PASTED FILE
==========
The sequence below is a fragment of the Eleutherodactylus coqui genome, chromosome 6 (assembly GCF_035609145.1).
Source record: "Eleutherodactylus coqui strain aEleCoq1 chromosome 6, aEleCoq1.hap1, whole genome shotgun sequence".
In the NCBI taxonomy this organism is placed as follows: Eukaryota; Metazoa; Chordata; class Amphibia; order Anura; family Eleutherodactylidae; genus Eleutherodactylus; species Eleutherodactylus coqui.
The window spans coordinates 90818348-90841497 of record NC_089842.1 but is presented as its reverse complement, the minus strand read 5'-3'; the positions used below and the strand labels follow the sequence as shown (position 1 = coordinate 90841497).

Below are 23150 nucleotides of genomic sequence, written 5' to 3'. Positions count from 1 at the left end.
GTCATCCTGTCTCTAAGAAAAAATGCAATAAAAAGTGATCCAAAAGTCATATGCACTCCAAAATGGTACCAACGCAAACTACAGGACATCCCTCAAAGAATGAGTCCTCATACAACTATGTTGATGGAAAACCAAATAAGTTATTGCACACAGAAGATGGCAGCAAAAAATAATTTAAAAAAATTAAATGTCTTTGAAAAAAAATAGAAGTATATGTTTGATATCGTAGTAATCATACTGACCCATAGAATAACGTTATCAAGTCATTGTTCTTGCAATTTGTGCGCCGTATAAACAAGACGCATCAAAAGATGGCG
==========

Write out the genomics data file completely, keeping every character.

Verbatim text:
The sequence below is a fragment of the Eleutherodactylus coqui genome, chromosome 6 (assembly GCF_035609145.1).
Source record: "Eleutherodactylus coqui strain aEleCoq1 chromosome 6, aEleCoq1.hap1, whole genome shotgun sequence".
In the NCBI taxonomy this organism is placed as follows: Eukaryota; Metazoa; Chordata; class Amphibia; order Anura; family Eleutherodactylidae; genus Eleutherodactylus; species Eleutherodactylus coqui.
The window spans coordinates 90818348-90841497 of record NC_089842.1 but is presented as its reverse complement, the minus strand read 5'-3'; the positions used below and the strand labels follow the sequence as shown (position 1 = coordinate 90841497).

Below are 23150 nucleotides of genomic sequence, written 5' to 3'. Positions count from 1 at the left end.
GTCATCCTGTCTCTAAGAAAAAATGCAATAAAAAGTGATCCAAAAGTCATATGCACTCCAAAATGGTACCAACGCAAACTACAGGACATCCCTCAAAGAATGAGTCCTCATACAACTATGTTGATGGAAAACCAAATAAGTTATTGCACACAGAAGATGGCAGCAAAAAATAATTTAAAAAAATTAAATGTCTTTGAAAAAAAATAGAAGTATATGTTTGATATCGTAGTAATCATACTGACCCATAGAATAACGTTATCAAGTCATTGTTCTTGCAATTTGTGCGCCGTATAAACAAGACGCATCAAAAGATGGCG